Always refer to local game regulations for current tagging regulations.
The basic guidelines for field dressing are very simple. Once the animal is dead, it should be gutted and cooled immediately, then kept cool.
Equipment for Big Game
A sharp hunting knife is the most important piece of equipment for field dressing a big game animal. This knife, which ideally has a 4-6-inch blade, should be carried by the hunter whenever he leaves camp. Short lengths of rope and string are also valuable. Other equipment for field dressing, skinning, and quartering include:
A whetstone or sharpening steel
A small saw or hatchet for splitting the bones of larger animals
Clean cloth or paper towel for wiping blood and "zip lock" bags for the heart and liver
Cheese cloth bags to protect the meat
Latex gloves can protect hunters from wildlife diseases
Once the animal is deceased, and any tagging requirements are met, the field dressing can begin. Field dressing is the process of removing the internal organs from the animal.
It is imperative that the field dressing be done on location. Bacteria from the digestive system begin to migrate into the body after death. Deterioration of big game occurs one hour after the animal is deceased.
One of the first causes of meat overheating is a delay in the field dressing process. Therefore, it is important to perform the field dressing on site as soon as possible to ensure the meat does not spoil.
With all the steps to follow, dressing an animal can seem complicated the first few times. However, it helps to remember that the most important part of this process is to remove the internal organs. Therefore, if you have to improvise for any reason remember: the goal is to empty the animal.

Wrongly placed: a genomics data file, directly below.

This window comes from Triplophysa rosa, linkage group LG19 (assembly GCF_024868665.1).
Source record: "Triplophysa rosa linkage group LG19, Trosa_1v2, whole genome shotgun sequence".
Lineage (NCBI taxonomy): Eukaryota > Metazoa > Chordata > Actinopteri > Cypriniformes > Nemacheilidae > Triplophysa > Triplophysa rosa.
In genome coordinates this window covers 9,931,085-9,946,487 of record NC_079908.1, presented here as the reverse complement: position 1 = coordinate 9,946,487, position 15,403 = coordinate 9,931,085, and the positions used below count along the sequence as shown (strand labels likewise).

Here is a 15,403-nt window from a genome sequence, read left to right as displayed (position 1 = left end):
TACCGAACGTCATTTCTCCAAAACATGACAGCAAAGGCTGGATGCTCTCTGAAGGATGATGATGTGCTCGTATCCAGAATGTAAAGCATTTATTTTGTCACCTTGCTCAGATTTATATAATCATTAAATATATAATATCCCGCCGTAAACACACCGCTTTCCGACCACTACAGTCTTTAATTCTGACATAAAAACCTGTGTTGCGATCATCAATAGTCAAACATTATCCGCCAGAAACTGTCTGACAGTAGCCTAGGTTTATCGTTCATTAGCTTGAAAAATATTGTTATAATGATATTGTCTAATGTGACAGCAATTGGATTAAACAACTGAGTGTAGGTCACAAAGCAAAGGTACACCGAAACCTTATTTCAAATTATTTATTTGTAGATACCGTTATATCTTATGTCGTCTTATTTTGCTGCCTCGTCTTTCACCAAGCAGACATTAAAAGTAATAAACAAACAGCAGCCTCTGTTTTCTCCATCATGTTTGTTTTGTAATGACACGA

The first step is to turn the animal onto its back. If you have a tarp, you can use it to prevent dirt from getting on the meat.
Cut through the hide to the breastbone or brisket. Insert your knife under the skin and carefully cut along the center line back to the pelvic (hip) area between the hind legs. Most people prefer to slit the skin and peel it back before cutting through the muscle layer. This keeps hair away from the meat and makes it easier to see what you are doing. When cutting through the muscle layer, use your fingers to guide the blade so the stomach and intestines are not punctured.
With a female animal, cut to one side of the udder. With a male, skin the genital organs away from the carcass and place them out of the way between the hind legs. This will prevent contamination of the meat if the bladder is squeezed during gutting. Continue to cut forward from the breast bone to the throat. If the cape is to be mounted, stop the forward cut between the front legs.
Carefully cut around the rectum (and, if the animal is female, the vulva) being sure not to puncture the intestine. To aid in their removal, the pelvic bone can be split, but you must be careful not to puncture the intestine.
Split the sternum just to one side of the center.
Loosen the organs in the body cavity by cutting the tissues connecting them to the body wall. Be sure to cut both sides of the diaphragm.
Cut the trachea (windpipe) and esophagus free at the throat. With animals you intend to have mounted, reach forward inside the chest cavity and cut the trachea and esophagus.
Grasp the esophagus and trachea in one hand and pull backward. With the other hand, free any internal organs with your knife. Pull all the entrails out of the body cavity. The liver, heart and kidneys can now be recovered. Set them aside to cool. When you are finished dressing the animal, wipe these organs clean and place them in a bag for transport. Any additional organs should be properly disposed.
Drain the blood from the carcass by simply turning the animal over, taking care to keep grass and dirt out of the body cavity.
Clean the inside of the carcass.